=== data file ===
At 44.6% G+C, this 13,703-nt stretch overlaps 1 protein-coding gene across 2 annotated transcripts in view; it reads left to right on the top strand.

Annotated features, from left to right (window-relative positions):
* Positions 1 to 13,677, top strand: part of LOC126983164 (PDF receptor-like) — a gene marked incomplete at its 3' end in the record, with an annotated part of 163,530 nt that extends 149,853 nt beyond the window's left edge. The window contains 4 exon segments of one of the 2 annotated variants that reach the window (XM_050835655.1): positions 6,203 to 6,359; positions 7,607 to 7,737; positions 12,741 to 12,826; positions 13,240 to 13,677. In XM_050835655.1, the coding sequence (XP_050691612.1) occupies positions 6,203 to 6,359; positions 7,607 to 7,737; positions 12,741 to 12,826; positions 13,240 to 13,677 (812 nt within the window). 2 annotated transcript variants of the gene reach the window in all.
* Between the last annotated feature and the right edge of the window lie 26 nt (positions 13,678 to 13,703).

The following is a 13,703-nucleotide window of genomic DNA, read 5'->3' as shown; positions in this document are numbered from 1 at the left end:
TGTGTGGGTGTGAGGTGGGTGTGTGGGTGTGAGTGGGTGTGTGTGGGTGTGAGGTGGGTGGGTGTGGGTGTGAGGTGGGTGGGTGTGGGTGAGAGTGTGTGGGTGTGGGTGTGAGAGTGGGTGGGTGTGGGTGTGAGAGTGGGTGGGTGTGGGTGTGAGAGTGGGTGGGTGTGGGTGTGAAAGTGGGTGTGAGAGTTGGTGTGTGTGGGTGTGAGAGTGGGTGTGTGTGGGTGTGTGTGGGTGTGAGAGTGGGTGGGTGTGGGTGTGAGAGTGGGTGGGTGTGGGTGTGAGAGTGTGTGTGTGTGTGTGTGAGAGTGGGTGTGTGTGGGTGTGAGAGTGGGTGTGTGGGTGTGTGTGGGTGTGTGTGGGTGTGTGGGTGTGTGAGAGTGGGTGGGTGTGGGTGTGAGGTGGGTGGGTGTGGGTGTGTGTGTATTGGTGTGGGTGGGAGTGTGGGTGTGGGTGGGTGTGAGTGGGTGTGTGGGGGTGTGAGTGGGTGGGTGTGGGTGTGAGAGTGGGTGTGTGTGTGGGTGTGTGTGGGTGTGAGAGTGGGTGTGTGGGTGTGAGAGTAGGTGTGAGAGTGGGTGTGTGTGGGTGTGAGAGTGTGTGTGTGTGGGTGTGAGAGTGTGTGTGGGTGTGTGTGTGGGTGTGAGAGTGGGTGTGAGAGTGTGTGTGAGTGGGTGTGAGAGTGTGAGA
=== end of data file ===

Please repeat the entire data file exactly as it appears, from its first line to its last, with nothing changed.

At 44.6% G+C, this 13,703-nt stretch overlaps 1 protein-coding gene across 2 annotated transcripts in view; it reads left to right on the top strand.

Annotated features, from left to right (window-relative positions):
* Positions 1 to 13,677, top strand: part of LOC126983164 (PDF receptor-like) — a gene marked incomplete at its 3' end in the record, with an annotated part of 163,530 nt that extends 149,853 nt beyond the window's left edge. The window contains 4 exon segments of one of the 2 annotated variants that reach the window (XM_050835655.1): positions 6,203 to 6,359; positions 7,607 to 7,737; positions 12,741 to 12,826; positions 13,240 to 13,677. In XM_050835655.1, the coding sequence (XP_050691612.1) occupies positions 6,203 to 6,359; positions 7,607 to 7,737; positions 12,741 to 12,826; positions 13,240 to 13,677 (812 nt within the window). 2 annotated transcript variants of the gene reach the window in all.
* Between the last annotated feature and the right edge of the window lie 26 nt (positions 13,678 to 13,703).

The following is a 13,703-nucleotide window of genomic DNA, read 5'->3' as shown; positions in this document are numbered from 1 at the left end:
TGTGTGGGTGTGAGGTGGGTGTGTGGGTGTGAGTGGGTGTGTGTGGGTGTGAGGTGGGTGGGTGTGGGTGTGAGGTGGGTGGGTGTGGGTGAGAGTGTGTGGGTGTGGGTGTGAGAGTGGGTGGGTGTGGGTGTGAGAGTGGGTGGGTGTGGGTGTGAGAGTGGGTGGGTGTGGGTGTGAAAGTGGGTGTGAGAGTTGGTGTGTGTGGGTGTGAGAGTGGGTGTGTGTGGGTGTGTGTGGGTGTGAGAGTGGGTGGGTGTGGGTGTGAGAGTGGGTGGGTGTGGGTGTGAGAGTGTGTGTGTGTGTGTGTGAGAGTGGGTGTGTGTGGGTGTGAGAGTGGGTGTGTGGGTGTGTGTGGGTGTGTGTGGGTGTGTGGGTGTGTGAGAGTGGGTGGGTGTGGGTGTGAGGTGGGTGGGTGTGGGTGTGTGTGTATTGGTGTGGGTGGGAGTGTGGGTGTGGGTGGGTGTGAGTGGGTGTGTGGGGGTGTGAGTGGGTGGGTGTGGGTGTGAGAGTGGGTGTGTGTGTGGGTGTGTGTGGGTGTGAGAGTGGGTGTGTGGGTGTGAGAGTAGGTGTGAGAGTGGGTGTGTGTGGGTGTGAGAGTGTGTGTGTGTGGGTGTGAGAGTGTGTGTGGGTGTGTGTGTGGGTGTGAGAGTGGGTGTGAGAGTGTGTGTGAGTGGGTGTGAGAGTGTGAGA